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Tuesday 11th February, 2014

How to Write a Book

I grew up believing that I was no good at writing.

I carried that belief around with me for some 30 years or so.

Imagine how I felt in 2004, when I was approached by BSI Standards to be the ‘technical author’ of a new British Standards specification on accessible web design (a code of practice on how to design websites so that disabled people can use them).

I declined to do it at first. I just couldn’t see myself succeeding. I would describe myself then as someone who had always struggled with reading and writing, who did her best but whose output wasn’t really up to scratch.

But I did write that specification in the end. And it turned out to be the best-selling specification BSI Standards had ever had.

So how did I bridge the gap between having no confidence in my own ability and getting the project done?

Actually, it’s quite simple.  I sought the opinion of people who I respected and when they told me I could do it I decided to believe them.

That’s it.

That simple decision, to trust the judgement of these few individuals changed my life. And because it changed my life it changed other people’s lives too and in 2006 the specification was published (all 12,000 words of it). It was the longest document I’d written since my 10,000-word dissertation at university.

I reckon writing is a bit like running. When you’ve conquered a particular distance the challenge never seems so hard again.

I’ve done an enormous amount of writing since 2006. You can see a lot of it here, on this website, in the pages of Charity Times and Disability Now magazines and on the BBC website (where I’ve written on a wide range of topics from comedy to online dating).

Now, in 2014, I’m facing my greatest challenge yet: I’m writing my first book.

As I write this, I’ve just completed 22,000 words of the first draft (I think it’ll be about 30,000 when it’s finished). My publisher saw an early draft and gave me one-word feedback: ‘brilliant’. These days, this is all I need to spur me on.

I still find the process of writing quite difficult. I have hours/days of self-doubt. I’m prone to deleting great swathes of text that ‘doesn’t sound quite right’. But I’ve learned that this is OK, that writing is a process and that some days you’ll be in flow and other days you won’t be and it doesn’t matter.

Shortly, I’ll announce how you can pre-order my book to help get it published (I’m one of the first authors to use my publisher’s new crowd-funded publishing platform – how exciting is that?).

If you recognise yourself in what I’ve written in this post then I urge you, give writing a try.

You possess so much knowledge that is of genuine value to others. Get it out into the world in published form and watch what happens to the book, to you and to other people.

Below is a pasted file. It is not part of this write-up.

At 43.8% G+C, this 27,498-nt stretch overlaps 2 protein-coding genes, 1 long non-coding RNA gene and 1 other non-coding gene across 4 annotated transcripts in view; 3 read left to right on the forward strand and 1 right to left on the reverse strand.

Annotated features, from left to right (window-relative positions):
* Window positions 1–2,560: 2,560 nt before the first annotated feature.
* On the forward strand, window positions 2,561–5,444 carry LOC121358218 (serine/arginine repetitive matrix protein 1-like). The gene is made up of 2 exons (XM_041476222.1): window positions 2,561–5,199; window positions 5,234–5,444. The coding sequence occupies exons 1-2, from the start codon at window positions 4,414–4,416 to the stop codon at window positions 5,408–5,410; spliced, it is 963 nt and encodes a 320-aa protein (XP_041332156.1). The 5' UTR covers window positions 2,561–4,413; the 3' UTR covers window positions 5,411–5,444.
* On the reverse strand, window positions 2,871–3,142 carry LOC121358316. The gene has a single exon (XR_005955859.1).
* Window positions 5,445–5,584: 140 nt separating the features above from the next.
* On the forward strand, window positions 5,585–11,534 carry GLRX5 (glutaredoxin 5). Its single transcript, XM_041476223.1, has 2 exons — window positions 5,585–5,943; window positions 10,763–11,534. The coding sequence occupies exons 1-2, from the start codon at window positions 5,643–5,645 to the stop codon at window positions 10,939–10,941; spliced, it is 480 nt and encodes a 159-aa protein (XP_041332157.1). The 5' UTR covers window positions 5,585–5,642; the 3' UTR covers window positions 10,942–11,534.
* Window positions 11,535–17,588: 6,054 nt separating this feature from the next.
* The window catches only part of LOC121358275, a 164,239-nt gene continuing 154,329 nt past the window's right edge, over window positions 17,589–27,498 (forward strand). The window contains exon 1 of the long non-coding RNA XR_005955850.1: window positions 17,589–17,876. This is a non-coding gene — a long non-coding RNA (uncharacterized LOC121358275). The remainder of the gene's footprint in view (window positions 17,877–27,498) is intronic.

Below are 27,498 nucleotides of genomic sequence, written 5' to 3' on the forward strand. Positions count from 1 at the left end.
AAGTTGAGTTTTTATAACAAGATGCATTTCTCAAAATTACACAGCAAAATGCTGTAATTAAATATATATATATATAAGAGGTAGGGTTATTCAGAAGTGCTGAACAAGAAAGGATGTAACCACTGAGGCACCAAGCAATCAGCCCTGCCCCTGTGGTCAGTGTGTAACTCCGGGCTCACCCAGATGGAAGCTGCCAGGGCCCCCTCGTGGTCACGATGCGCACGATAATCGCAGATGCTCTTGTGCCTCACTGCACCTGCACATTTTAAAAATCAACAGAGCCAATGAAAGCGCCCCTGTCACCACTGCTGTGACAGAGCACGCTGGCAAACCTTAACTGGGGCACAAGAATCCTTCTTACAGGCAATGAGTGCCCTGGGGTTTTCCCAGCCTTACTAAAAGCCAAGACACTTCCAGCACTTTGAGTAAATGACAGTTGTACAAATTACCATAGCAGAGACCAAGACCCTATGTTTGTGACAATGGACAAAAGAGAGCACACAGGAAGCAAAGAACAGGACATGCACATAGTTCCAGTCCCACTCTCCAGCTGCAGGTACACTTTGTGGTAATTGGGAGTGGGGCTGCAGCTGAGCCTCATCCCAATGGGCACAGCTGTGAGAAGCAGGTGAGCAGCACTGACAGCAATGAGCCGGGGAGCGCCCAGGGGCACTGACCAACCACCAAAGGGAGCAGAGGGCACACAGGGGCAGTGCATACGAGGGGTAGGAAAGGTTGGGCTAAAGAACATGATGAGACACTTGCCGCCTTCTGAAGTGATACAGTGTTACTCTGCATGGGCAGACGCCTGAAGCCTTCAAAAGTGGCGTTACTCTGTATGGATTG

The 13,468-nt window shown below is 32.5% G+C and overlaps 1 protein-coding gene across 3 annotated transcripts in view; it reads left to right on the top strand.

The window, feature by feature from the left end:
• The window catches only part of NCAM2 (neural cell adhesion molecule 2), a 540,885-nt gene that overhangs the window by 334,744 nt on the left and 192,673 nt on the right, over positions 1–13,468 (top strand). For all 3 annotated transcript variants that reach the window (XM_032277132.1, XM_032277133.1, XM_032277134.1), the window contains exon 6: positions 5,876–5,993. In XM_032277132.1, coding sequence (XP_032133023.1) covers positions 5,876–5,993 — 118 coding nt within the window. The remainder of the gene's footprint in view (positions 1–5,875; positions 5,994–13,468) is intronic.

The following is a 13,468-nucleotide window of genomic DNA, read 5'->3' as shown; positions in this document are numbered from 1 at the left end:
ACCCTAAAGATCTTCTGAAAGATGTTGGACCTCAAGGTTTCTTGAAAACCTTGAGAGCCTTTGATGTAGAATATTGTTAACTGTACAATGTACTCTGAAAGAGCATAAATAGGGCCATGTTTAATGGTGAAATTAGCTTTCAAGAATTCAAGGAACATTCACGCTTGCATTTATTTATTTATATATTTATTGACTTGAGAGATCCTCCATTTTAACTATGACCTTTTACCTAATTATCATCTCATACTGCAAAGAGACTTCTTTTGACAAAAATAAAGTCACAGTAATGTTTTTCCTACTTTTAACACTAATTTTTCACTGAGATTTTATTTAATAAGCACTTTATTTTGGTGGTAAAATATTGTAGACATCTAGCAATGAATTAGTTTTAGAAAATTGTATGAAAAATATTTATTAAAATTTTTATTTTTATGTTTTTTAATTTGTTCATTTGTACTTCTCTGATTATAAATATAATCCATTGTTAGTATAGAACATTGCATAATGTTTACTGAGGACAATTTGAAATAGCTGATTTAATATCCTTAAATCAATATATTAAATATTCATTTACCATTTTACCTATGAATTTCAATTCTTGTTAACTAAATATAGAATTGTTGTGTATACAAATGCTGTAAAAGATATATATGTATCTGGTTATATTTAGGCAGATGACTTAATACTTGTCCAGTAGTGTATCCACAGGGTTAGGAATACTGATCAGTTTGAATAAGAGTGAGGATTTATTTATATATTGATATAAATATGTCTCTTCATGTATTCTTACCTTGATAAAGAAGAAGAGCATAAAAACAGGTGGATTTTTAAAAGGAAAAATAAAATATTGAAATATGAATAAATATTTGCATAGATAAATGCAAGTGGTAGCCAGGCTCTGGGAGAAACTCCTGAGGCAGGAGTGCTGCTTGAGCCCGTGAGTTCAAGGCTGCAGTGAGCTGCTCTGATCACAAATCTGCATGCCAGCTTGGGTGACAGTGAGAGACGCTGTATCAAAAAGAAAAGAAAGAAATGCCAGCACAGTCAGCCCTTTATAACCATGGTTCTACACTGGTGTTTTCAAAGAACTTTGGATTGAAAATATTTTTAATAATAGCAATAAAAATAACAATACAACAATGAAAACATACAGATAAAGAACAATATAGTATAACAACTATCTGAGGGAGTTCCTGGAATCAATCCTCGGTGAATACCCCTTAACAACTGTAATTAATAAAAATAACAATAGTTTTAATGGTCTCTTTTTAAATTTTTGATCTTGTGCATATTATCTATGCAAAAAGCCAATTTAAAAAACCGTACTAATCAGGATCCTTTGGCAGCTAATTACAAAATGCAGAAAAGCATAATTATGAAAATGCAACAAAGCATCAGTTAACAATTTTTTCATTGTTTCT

See you on my book tour later in 2014!

 

This post is dedicated to my friends Giles Colborne and Martin Gladdish both of whom assured me that I could do this. And guess what? They were right.

 

Categories: Belief, Words

2 Comments

  1. audrey brotherson says:

    Wow Julie

    You have encouraged e immensely in the space of time we have spoken. I too struggle with the desire to write and promised myself that for a very long time, since 19.. something and still have not done so!

    Not sure how to and where to start.

    Any suggestions?

    Audrey

    REPLY
  2. Julie Howell says:

    Hi Audrey,

    That’s great to hear, thank you.

    I think what holds a lot of us back from writing is a fear that what we write won’t be as good as other people’s writing. In other words, we measure ourselves against bestseller authors and feel dishearted by the comparison!

    In a sense, we feel we don’t ‘deserve’ to write because we believe we’re ‘not good enough’.

    However, it’s important to remember that all sorts of people read books. While we admire the writers we love, many people will be put off by that writer because their writing is too complicated or because they write in a way that they can’t relate to.

    Writing a book (or even an article) is a bit like starting a business. You know that your business is for a particular ‘market’. Some people will rely on you, others won’t need your services. Think about readers in the same way. Sure, it’s perfectly true that some won’t be interested. But for others what you write may change their lives.

    It’s just the same with speaking. Some members of the audience may not be particularly interested, and that’s perfectly alright because for others what you have to say may blow their minds!

    So when it comes to writing I would say:

    - pick an audience
    - pick a topic
    - start writing

    Don’t concern yourself with ‘how good’ your writing is. Just get it all down on the computer. When it’s all down then you can start the process of ‘copy editing’ (i.e. going through it to make sure it reads the way you intended and makes sense.

    Writing a book or article is a process that has several stages and when approached stage-by-stage, with a mindset that some people (not everyone) will be helped by your book and only by your book, you can give yourself permission to just start writing and see what happens!

    Best wishes,
    Julie

    REPLY

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